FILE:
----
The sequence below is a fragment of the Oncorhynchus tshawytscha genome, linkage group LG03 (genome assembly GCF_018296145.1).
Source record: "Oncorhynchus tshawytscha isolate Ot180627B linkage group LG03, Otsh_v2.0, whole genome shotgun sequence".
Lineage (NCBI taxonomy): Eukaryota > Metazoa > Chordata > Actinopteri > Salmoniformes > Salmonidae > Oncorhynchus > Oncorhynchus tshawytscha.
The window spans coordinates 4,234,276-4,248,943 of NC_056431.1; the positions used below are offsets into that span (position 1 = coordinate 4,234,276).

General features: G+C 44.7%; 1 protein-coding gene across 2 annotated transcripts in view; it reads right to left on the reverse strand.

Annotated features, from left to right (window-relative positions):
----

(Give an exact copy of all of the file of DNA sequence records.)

The sequence below is a fragment of the Oncorhynchus tshawytscha genome, linkage group LG03 (genome assembly GCF_018296145.1).
Source record: "Oncorhynchus tshawytscha isolate Ot180627B linkage group LG03, Otsh_v2.0, whole genome shotgun sequence".
Lineage (NCBI taxonomy): Eukaryota > Metazoa > Chordata > Actinopteri > Salmoniformes > Salmonidae > Oncorhynchus > Oncorhynchus tshawytscha.
The window spans coordinates 4,234,276-4,248,943 of NC_056431.1; the positions used below are offsets into that span (position 1 = coordinate 4,234,276).

General features: G+C 44.7%; 1 protein-coding gene across 2 annotated transcripts in view; it reads right to left on the reverse strand.

Annotated features, from left to right (window-relative positions):